Back pain is a common problem that almost everyone will experience at one point or another. In some instances, it can be caused by a sporting injury or an underlying health condition. In a lot of cases, however, it is usually caused by poor, unhealthy habits at work, school or at home.
In this blog, we’re going to go over four ways to fix those bad habits. Hopefully, these tips will help you prevent those pesky back problems and avoid lower back pain.
If you have any further questions or concerns about this topic, or if your symptoms are worsening over time, we highly recommend that you visit a qualified chiropractor or another health professional.
If your back is hurting, the last thing that you want to do is move around. However, if you stay inactive over a long period, you’ll find that your back problems worsen over time. This is because a sedentary lifestyle typically results in muscle weakness and stiffness. Tense muscles are usually more prone to injury and can typically cause pain.
Because of this, it’s important that you exercise on a regular basis. Generally speaking, you should focus on exercises that strengthen your core and your lower back. Stretches are also great for strengthening the muscles and making them more flexible. Studies have also shown that stretching before a physical activity has been said to reduce soreness. It may also help reduce the risk of injury.
- Healthy diet
Besides getting enough exercise, you should also make sure you’re eating healthy. Maintaining your calorie intake while getting regular exercise will help stay at your optimal weight. Less excess weight on your body means there’s less stress on your spine and lower back muscles.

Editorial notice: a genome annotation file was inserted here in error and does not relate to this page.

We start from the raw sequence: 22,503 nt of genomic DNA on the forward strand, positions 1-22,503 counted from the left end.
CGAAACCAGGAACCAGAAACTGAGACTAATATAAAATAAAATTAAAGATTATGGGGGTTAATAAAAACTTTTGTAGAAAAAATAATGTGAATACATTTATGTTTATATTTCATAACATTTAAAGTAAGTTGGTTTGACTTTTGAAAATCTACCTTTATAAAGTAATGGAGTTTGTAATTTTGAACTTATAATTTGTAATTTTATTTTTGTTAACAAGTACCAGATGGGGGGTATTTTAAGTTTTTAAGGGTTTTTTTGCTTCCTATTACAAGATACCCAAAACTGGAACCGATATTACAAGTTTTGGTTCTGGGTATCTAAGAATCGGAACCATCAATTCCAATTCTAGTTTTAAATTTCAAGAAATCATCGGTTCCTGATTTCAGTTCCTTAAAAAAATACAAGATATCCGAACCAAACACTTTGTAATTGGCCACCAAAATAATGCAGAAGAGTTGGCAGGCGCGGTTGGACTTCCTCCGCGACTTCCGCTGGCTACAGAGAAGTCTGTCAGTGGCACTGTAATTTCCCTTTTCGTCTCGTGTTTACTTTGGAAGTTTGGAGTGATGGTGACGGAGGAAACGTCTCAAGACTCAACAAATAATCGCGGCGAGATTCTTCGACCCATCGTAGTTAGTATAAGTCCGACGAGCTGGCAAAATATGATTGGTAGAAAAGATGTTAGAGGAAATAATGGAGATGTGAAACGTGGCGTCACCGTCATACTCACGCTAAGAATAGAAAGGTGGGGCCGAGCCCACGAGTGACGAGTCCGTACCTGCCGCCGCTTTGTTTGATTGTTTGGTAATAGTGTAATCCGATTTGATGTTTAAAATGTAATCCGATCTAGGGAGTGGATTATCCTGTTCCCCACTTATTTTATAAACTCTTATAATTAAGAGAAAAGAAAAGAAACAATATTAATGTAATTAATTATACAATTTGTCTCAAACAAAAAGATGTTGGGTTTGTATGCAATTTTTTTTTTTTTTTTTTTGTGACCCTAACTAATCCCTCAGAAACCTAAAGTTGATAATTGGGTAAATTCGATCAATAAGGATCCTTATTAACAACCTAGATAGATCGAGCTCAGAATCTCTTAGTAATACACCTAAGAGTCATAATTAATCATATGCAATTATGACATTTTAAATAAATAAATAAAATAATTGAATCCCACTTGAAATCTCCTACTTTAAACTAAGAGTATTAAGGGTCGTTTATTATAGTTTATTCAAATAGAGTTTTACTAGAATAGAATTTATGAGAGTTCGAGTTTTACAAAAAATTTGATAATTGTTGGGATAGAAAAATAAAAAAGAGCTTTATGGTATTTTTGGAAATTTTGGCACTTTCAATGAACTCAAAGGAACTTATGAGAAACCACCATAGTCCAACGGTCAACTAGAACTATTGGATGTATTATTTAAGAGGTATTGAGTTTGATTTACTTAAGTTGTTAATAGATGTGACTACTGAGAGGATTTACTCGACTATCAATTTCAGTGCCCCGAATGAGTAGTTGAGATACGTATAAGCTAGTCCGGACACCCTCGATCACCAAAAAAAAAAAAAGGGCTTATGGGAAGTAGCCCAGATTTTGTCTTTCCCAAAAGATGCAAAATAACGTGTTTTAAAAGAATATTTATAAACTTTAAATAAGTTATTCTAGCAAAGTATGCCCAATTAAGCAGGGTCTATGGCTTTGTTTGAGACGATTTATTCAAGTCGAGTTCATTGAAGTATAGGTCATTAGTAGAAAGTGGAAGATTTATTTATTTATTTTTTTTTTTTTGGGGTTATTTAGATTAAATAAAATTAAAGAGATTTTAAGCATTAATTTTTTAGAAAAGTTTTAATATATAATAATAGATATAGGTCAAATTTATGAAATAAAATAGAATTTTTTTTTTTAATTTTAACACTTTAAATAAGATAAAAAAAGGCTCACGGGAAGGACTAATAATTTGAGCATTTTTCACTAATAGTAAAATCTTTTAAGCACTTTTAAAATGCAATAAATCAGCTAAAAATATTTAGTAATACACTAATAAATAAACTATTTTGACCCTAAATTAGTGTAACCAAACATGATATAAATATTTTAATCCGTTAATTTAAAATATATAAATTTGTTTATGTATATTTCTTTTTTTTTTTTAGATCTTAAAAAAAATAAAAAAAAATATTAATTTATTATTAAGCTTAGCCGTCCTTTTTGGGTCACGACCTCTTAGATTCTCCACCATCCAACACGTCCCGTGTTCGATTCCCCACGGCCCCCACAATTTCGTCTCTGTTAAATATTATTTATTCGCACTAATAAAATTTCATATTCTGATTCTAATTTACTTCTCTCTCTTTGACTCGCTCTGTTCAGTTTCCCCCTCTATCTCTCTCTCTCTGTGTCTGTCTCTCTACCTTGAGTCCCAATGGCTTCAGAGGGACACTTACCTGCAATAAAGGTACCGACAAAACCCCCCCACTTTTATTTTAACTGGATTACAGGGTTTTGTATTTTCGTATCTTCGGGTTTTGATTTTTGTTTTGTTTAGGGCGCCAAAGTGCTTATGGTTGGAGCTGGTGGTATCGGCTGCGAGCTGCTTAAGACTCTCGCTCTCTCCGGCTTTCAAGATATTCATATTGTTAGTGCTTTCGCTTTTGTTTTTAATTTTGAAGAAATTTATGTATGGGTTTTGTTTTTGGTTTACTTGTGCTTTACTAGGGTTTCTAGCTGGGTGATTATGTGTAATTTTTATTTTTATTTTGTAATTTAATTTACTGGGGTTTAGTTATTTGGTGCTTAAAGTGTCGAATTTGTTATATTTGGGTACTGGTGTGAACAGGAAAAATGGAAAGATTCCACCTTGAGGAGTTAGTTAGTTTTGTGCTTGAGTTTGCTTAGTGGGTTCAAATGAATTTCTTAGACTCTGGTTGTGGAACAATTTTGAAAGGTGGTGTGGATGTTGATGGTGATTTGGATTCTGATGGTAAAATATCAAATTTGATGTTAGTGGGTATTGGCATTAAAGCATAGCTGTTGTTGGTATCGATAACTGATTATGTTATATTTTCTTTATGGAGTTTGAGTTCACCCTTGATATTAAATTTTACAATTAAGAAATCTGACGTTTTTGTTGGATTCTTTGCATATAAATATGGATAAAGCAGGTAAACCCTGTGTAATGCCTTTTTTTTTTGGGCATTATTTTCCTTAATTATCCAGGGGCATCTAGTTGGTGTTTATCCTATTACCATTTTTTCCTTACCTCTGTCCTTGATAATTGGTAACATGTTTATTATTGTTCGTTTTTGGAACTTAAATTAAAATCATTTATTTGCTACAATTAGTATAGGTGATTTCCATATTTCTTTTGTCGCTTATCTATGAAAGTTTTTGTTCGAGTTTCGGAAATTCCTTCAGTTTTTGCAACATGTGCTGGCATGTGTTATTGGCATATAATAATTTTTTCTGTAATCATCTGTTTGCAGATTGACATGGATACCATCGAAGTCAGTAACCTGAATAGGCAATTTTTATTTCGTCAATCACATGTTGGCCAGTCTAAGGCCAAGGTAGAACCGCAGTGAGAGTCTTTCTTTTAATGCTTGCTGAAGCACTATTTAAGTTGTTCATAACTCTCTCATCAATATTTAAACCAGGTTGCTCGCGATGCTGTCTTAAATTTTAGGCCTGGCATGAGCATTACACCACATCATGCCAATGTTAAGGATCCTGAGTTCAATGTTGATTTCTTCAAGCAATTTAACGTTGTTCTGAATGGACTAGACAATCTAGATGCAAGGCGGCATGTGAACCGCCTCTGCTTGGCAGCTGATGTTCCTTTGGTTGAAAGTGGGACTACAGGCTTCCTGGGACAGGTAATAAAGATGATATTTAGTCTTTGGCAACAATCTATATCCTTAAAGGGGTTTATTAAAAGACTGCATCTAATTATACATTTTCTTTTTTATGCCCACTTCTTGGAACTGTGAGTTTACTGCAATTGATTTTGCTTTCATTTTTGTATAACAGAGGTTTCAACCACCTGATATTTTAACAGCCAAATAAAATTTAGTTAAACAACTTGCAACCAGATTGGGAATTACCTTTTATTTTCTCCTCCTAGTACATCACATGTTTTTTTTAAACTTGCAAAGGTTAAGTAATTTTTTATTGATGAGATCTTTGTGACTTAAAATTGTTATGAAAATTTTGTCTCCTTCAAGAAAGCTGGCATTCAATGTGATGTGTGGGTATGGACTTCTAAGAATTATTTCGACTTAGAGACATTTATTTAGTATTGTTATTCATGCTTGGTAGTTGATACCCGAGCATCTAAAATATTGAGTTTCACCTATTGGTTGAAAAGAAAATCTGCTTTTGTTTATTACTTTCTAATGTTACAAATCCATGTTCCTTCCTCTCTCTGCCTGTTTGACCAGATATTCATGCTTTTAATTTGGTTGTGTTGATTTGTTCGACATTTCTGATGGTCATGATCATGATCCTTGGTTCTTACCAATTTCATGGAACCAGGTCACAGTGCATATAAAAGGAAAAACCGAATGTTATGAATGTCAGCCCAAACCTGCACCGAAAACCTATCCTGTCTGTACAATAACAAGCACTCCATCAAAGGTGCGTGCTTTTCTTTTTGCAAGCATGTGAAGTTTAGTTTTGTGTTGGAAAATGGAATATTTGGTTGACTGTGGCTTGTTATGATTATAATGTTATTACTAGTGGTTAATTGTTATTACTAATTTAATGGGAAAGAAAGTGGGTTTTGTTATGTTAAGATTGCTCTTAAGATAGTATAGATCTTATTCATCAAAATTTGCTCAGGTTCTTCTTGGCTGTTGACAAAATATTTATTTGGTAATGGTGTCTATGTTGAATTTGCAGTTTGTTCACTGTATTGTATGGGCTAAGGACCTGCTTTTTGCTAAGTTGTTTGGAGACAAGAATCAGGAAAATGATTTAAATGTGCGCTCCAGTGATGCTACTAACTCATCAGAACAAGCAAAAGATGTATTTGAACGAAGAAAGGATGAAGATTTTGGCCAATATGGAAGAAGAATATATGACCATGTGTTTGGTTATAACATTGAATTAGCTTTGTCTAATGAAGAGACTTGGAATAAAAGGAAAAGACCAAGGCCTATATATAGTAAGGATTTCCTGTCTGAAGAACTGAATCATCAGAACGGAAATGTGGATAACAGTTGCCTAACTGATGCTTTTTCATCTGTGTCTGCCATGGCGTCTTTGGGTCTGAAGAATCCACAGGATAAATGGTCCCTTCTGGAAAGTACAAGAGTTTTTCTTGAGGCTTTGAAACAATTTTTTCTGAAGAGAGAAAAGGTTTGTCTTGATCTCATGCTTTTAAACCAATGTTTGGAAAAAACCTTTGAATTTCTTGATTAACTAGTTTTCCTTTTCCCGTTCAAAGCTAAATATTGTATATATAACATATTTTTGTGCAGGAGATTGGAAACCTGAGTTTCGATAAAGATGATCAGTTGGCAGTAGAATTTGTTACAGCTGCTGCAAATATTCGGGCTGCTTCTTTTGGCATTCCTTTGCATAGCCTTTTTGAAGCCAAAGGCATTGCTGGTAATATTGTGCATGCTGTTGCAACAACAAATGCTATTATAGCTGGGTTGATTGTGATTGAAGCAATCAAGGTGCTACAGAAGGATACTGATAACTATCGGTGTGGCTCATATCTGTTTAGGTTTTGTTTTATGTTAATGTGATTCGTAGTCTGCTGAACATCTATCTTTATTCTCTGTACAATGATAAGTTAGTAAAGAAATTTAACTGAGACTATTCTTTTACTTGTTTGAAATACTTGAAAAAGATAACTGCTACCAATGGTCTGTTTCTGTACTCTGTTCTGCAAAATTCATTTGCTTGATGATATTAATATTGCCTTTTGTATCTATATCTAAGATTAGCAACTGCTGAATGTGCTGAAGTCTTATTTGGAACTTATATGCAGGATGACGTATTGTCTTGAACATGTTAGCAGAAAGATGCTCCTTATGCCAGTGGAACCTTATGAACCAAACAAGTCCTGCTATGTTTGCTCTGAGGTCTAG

It’s also important to get a healthy balance of fruit, vegetables, lean protein and whole grains. A strong, balanced diet will make sure you’re getting the necessary nutrients and vitamins. For example, research suggests that those who initially had low concentration of vitamin D showed reduced lower back pain after taking vitamin D supplements.
- Find a good sleep position
When you go to sleep at night, it’s important that your lower back is getting the support that it needs. Laying on your side is often the best way to sleep as it doesn’t strain your lower spine or neck. If you want to sleep on your stomach, we highly recommend that you place a pillow underneath your hips so that your spine remains in alignment.
Arguably the worst position is sleeping on your back. Most mattresses are simply not going to be able to support the curvature of your lower spine. This can put a lot of stress on your back, which can then cause a lot of pain the following day.
If you really need to sleep on your back, be sure to place a pillow behind your knees and underneath your lower back so that your spine is supported. This set up also ensures that your neck is in a neutral position.
- Maintain proper posture
Last but not least, it’s important that you maintain proper posture. Unfortunately, because of the prevalence of computers and smartphones in today’s society, most of us spend our time looking down on digital screens. We do it at work, at university and we even do it when we get home. Poor posture can cause your spine to become misaligned, which in turn, can cause a slew of problems for your upper back, lower back and neck.
In order to maintain a good posture, it’s important to have an ergonomically friendly chair. The lower part of the back rest should be curved so that it can support your lower spine. Additionally, the backrest shouldn’t be perpendicular to the floor but rather tilted back slightly. This will allow your neck to be in a more neutral position.
If your job sees you sitting down at a computer desk for eight hours a day, you should take regular breaks. Going for a walk and getting some fresh air is a great way to take a break from staring at a digital screen all day. Alternatively, you can also invest in a standing desk. Standing while working improves blood circulation and helps improve your posture.
There you have it, four ways to prevent back problems. If your symptoms aren’t improving or if the pain is sudden and/or severe, you should see a health professional as soon as you can.